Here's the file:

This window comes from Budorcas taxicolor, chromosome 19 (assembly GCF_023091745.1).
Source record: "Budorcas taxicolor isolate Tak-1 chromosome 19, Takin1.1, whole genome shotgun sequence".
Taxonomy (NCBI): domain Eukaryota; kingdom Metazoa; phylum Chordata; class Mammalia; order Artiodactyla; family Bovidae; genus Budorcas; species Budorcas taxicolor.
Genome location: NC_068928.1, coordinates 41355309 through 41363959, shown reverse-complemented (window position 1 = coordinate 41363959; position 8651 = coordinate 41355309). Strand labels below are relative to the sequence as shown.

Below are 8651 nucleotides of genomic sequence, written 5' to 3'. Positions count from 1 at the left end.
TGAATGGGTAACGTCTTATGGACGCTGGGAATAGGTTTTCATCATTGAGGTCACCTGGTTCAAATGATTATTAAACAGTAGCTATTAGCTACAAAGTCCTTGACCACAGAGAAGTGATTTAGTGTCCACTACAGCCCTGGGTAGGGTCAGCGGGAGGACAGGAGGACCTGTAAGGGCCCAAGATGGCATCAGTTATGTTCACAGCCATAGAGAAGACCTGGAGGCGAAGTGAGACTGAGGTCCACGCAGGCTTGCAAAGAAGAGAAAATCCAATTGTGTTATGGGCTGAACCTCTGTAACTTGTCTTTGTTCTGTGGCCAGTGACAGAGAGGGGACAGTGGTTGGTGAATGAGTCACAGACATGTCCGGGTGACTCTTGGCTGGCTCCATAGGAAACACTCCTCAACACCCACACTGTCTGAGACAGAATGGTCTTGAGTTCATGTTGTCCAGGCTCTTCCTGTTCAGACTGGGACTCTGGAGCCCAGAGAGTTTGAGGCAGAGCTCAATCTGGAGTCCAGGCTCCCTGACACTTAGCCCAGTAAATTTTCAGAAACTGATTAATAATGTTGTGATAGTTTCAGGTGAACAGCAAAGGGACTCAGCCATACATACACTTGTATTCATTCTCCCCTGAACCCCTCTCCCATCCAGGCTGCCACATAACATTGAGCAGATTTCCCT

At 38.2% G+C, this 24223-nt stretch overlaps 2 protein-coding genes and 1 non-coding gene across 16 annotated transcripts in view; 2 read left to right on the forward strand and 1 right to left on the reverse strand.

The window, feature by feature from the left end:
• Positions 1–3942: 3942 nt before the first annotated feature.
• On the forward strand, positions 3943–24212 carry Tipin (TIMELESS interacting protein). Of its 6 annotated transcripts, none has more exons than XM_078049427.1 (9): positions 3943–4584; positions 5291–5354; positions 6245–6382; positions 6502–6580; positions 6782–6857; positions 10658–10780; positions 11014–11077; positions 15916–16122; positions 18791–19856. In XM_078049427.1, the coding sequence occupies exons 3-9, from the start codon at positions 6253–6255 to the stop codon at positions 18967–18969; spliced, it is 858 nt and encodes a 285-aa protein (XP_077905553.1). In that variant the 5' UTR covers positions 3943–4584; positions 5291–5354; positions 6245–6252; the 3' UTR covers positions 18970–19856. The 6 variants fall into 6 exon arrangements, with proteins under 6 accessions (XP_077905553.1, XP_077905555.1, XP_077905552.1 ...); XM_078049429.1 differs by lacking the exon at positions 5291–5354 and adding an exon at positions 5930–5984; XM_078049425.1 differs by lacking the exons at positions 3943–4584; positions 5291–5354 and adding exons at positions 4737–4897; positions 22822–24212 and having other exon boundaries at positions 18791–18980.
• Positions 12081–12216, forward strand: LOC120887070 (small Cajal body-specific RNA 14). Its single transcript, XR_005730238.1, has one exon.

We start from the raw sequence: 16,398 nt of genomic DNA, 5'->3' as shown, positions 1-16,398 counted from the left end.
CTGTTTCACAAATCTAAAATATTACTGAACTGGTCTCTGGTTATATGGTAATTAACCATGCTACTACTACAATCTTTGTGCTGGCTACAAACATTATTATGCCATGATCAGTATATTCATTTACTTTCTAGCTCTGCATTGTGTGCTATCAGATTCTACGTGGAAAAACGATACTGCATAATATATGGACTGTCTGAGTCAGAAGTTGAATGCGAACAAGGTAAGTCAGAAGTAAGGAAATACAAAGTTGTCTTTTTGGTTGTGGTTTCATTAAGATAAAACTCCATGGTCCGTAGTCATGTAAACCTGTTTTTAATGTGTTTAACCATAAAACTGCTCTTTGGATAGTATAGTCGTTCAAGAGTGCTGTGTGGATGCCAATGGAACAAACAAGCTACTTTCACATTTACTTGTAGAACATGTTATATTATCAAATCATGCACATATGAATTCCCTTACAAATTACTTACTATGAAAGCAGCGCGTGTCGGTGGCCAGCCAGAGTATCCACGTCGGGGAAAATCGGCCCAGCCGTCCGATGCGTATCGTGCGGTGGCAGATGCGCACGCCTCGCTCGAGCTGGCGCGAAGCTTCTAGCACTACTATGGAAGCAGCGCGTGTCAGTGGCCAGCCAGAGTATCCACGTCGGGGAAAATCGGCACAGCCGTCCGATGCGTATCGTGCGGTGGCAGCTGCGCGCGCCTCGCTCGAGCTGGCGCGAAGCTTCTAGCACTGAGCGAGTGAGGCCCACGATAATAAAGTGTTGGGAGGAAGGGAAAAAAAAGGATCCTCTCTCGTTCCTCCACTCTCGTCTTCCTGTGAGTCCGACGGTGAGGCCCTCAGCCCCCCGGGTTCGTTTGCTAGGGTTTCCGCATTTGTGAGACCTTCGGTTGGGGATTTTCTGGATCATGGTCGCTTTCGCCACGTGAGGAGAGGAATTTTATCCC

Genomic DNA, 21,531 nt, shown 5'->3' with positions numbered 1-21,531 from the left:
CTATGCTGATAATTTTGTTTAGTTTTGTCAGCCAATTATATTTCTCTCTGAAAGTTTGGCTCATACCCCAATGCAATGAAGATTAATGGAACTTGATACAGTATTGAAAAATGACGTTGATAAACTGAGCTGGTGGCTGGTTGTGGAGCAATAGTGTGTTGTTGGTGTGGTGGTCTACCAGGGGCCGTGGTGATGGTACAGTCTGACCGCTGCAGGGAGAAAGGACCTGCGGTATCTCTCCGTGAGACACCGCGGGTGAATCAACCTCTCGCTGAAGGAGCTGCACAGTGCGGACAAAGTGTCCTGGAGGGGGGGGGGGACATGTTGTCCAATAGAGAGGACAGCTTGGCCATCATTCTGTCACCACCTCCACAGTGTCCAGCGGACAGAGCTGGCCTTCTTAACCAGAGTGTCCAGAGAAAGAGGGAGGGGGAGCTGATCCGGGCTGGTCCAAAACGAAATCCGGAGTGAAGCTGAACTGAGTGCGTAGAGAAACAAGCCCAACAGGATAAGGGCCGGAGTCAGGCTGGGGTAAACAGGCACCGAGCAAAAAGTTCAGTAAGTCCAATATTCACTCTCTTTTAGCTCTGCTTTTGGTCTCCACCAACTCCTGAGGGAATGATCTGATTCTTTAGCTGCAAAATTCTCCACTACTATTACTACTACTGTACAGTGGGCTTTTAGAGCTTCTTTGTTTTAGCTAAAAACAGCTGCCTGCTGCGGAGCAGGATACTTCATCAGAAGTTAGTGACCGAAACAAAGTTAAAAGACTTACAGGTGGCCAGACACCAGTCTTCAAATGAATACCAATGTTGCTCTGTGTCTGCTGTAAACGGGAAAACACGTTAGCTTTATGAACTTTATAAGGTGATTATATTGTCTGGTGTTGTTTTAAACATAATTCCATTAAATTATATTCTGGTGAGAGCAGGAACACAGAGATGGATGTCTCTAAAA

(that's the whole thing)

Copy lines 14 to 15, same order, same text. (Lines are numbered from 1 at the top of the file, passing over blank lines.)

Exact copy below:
Genomic DNA, 21,531 nt, shown 5'->3' with positions numbered 1-21,531 from the left:
CTATGCTGATAATTTTGTTTAGTTTTGTCAGCCAATTATATTTCTCTCTGAAAGTTTGGCTCATACCCCAATGCAATGAAGATTAATGGAACTTGATACAGTATTGAAAAATGACGTTGATAAACTGAGCTGGTGGCTGGTTGTGGAGCAATAGTGTGTTGTTGGTGTGGTGGTCTACCAGGGGCCGTGGTGATGGTACAGTCTGACCGCTGCAGGGAGAAAGGACCTGCGGTATCTCTCCGTGAGACACCGCGGGTGAATCAACCTCTCGCTGAAGGAGCTGCACAGTGCGGACAAAGTGTCCTGGAGGGGGGGGGGGACATGTTGTCCAATAGAGAGGACAGCTTGGCCATCATTCTGTCACCACCTCCACAGTGTCCAGCGGACAGAGCTGGCCTTCTTAACCAGAGTGTCCAGAGAAAGAGGGAGGGGGAGCTGATCCGGGCTGGTCCAAAACGAAATCCGGAGTGAAGCTGAACTGAGTGCGTAGAGAAACAAGCCCAACAGGATAAGGGCCGGAGTCAGGCTGGGGTAAACAGGCACCGAGCAAAAAGTTCAGTAAGTCCAATATTCACTCTCTTTTAGCTCTGCTTTTGGTCTCCACCAACTCCTGAGGGAATGATCTGATTCTTTAGCTGCAAAATTCTCCACTACTATTACTACTACTGTACAGTGGGCTTTTAGAGCTTCTTTGTTTTAGCTAAAAACAGCTGCCTGCTGCGGAGCAGGATACTTCATCAGAAGTTAGTGACCGAAACAAAGTTAAAAGACTTACAGGTGGCCAGACACCAGTCTTCAAATGAATACCAATGTTGCTCTGTGTCTGCTGTAAACGGGAAAACACGTTAGCTTTATGAACTTTATAAGGTGATTATATTGTCTGGTGTTGTTTTAAACATAATTCCATTAAATTATATTCTGGTGAGAGCAGGAACACAGAGATGGATGTCTCTAAAA